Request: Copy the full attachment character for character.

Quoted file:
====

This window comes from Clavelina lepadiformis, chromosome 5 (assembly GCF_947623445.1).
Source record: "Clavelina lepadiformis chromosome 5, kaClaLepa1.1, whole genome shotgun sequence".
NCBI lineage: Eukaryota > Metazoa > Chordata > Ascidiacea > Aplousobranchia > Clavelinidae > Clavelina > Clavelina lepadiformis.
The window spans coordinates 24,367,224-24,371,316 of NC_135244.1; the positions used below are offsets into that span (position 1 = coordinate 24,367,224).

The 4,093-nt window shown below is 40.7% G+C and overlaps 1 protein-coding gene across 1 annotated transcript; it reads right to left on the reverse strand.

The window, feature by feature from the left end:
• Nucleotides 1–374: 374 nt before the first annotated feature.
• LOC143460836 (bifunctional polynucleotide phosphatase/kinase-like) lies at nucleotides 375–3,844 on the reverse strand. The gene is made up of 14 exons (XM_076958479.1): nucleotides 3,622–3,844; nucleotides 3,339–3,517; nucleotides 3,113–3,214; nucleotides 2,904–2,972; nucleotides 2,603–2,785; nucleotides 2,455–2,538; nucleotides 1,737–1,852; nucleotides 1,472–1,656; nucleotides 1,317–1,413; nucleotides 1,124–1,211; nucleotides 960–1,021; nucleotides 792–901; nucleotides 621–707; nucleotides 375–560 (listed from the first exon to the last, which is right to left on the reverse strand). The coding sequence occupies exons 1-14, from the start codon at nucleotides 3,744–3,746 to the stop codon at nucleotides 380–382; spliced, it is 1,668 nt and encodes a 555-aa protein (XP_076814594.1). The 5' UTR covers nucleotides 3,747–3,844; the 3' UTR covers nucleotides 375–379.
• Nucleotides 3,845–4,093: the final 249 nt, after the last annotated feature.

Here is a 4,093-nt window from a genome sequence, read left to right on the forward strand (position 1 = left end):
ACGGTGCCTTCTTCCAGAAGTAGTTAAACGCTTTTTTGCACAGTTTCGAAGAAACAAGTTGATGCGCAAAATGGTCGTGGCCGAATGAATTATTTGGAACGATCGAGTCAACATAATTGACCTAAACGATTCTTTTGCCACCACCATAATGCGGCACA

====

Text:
This window comes from Clavelina lepadiformis, chromosome 5 (assembly GCF_947623445.1).
Source record: "Clavelina lepadiformis chromosome 5, kaClaLepa1.1, whole genome shotgun sequence".
NCBI lineage: Eukaryota > Metazoa > Chordata > Ascidiacea > Aplousobranchia > Clavelinidae > Clavelina > Clavelina lepadiformis.
The window spans coordinates 24,367,224-24,371,316 of NC_135244.1; the positions used below are offsets into that span (position 1 = coordinate 24,367,224).

The 4,093-nt window shown below is 40.7% G+C and overlaps 1 protein-coding gene across 1 annotated transcript; it reads right to left on the reverse strand.

The window, feature by feature from the left end:
• Nucleotides 1–374: 374 nt before the first annotated feature.
• LOC143460836 (bifunctional polynucleotide phosphatase/kinase-like) lies at nucleotides 375–3,844 on the reverse strand. The gene is made up of 14 exons (XM_076958479.1): nucleotides 3,622–3,844; nucleotides 3,339–3,517; nucleotides 3,113–3,214; nucleotides 2,904–2,972; nucleotides 2,603–2,785; nucleotides 2,455–2,538; nucleotides 1,737–1,852; nucleotides 1,472–1,656; nucleotides 1,317–1,413; nucleotides 1,124–1,211; nucleotides 960–1,021; nucleotides 792–901; nucleotides 621–707; nucleotides 375–560 (listed from the first exon to the last, which is right to left on the reverse strand). The coding sequence occupies exons 1-14, from the start codon at nucleotides 3,744–3,746 to the stop codon at nucleotides 380–382; spliced, it is 1,668 nt and encodes a 555-aa protein (XP_076814594.1). The 5' UTR covers nucleotides 3,747–3,844; the 3' UTR covers nucleotides 375–379.
• Nucleotides 3,845–4,093: the final 249 nt, after the last annotated feature.

Here is a 4,093-nt window from a genome sequence, read left to right on the forward strand (position 1 = left end):
ACGGTGCCTTCTTCCAGAAGTAGTTAAACGCTTTTTTGCACAGTTTCGAAGAAACAAGTTGATGCGCAAAATGGTCGTGGCCGAATGAATTATTTGGAACGATCGAGTCAACATAATTGACCTAAACGATTCTTTTGCCACCACCATAATGCGGCACA